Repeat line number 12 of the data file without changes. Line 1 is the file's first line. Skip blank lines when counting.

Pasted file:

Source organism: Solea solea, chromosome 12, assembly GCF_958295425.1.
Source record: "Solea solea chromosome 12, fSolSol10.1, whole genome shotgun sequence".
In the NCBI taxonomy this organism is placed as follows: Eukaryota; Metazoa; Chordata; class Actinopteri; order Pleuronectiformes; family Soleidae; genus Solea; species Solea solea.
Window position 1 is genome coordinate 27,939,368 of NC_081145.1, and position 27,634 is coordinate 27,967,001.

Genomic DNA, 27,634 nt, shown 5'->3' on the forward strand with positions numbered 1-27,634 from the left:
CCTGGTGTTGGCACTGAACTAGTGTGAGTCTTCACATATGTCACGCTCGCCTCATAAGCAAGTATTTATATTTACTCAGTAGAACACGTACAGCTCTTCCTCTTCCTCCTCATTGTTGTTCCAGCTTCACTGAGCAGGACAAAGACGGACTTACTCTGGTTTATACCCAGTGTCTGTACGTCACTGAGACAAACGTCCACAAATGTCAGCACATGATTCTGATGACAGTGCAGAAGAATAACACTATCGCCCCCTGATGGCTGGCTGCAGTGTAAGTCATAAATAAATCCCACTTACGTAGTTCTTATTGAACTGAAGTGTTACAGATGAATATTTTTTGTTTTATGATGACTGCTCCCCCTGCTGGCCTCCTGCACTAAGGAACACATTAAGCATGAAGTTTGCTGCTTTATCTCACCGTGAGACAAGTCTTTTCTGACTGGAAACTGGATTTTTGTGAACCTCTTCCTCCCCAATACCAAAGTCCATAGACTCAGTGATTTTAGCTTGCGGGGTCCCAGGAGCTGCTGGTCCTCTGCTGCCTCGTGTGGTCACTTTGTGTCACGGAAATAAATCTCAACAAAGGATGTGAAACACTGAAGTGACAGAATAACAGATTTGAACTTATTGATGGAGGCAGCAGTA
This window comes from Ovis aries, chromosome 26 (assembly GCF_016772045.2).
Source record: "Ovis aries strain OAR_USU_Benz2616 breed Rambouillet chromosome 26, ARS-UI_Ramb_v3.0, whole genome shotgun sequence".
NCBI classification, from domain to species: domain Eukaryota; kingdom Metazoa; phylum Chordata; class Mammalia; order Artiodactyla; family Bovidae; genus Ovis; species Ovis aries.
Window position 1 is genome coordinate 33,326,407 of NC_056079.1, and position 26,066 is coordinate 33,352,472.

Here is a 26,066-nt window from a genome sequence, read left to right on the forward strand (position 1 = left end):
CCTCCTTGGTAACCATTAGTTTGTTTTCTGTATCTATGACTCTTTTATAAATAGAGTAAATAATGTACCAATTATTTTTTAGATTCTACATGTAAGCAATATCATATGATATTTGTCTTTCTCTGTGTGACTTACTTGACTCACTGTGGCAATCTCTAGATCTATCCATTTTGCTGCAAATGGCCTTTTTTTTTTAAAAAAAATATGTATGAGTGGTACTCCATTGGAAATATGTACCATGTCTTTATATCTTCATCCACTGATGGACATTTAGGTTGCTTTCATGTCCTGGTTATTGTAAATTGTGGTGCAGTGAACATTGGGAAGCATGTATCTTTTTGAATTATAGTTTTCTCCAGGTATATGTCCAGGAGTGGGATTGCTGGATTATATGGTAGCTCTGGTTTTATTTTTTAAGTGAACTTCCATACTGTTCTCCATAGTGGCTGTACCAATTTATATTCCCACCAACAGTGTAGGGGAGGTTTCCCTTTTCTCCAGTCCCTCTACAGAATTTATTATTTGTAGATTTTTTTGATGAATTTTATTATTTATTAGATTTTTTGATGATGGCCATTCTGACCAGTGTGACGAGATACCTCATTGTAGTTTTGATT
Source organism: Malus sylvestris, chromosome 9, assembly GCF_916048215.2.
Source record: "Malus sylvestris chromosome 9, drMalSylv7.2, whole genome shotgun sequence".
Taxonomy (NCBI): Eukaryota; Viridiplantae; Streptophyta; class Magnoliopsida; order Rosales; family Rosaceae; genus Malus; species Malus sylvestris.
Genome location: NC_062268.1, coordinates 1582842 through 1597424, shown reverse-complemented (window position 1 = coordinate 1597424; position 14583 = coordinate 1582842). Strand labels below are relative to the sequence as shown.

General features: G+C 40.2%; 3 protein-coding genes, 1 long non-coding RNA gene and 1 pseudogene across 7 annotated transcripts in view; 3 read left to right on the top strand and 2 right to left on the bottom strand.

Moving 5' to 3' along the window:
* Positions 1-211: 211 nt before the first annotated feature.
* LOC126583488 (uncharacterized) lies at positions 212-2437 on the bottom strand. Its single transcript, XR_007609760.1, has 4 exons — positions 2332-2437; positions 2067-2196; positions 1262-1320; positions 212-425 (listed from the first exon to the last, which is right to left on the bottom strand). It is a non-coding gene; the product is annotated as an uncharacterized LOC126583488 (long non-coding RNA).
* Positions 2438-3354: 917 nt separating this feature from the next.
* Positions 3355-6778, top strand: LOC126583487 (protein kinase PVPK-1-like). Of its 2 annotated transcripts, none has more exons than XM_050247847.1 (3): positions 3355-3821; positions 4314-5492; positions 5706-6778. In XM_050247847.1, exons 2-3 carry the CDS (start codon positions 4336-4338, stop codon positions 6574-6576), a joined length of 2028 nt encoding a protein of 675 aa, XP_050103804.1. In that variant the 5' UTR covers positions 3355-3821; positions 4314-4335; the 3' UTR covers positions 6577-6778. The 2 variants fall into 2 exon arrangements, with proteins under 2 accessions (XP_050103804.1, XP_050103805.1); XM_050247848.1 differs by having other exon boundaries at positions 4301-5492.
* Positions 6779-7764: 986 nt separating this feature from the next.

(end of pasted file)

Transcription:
CCTCCTTGGTAACCATTAGTTTGTTTTCTGTATCTATGACTCTTTTATAAATAGAGTAAATAATGTACCAATTATTTTTTAGATTCTACATGTAAGCAATATCATATGATATTTGTCTTTCTCTGTGTGACTTACTTGACTCACTGTGGCAATCTCTAGATCTATCCATTTTGCTGCAAATGGCCTTTTTTTTTTAAAAAAAATATGTATGAGTGGTACTCCATTGGAAATATGTACCATGTCTTTATATCTTCATCCACTGATGGACATTTAGGTTGCTTTCATGTCCTGGTTATTGTAAATTGTGGTGCAGTGAACATTGGGAAGCATGTATCTTTTTGAATTATAGTTTTCTCCAGGTATATGTCCAGGAGTGGGATTGCTGGATTATATGGTAGCTCTGGTTTTATTTTTTAAGTGAACTTCCATACTGTTCTCCATAGTGGCTGTACCAATTTATATTCCCACCAACAGTGTAGGGGAGGTTTCCCTTTTCTCCAGTCCCTCTACAGAATTTATTATTTGTAGATTTTTTTGATGAATTTTATTATTTATTAGATTTTTTGATGATGGCCATTCTGACCAGTGTGACGAGATACCTCATTGTAGTTTTGATT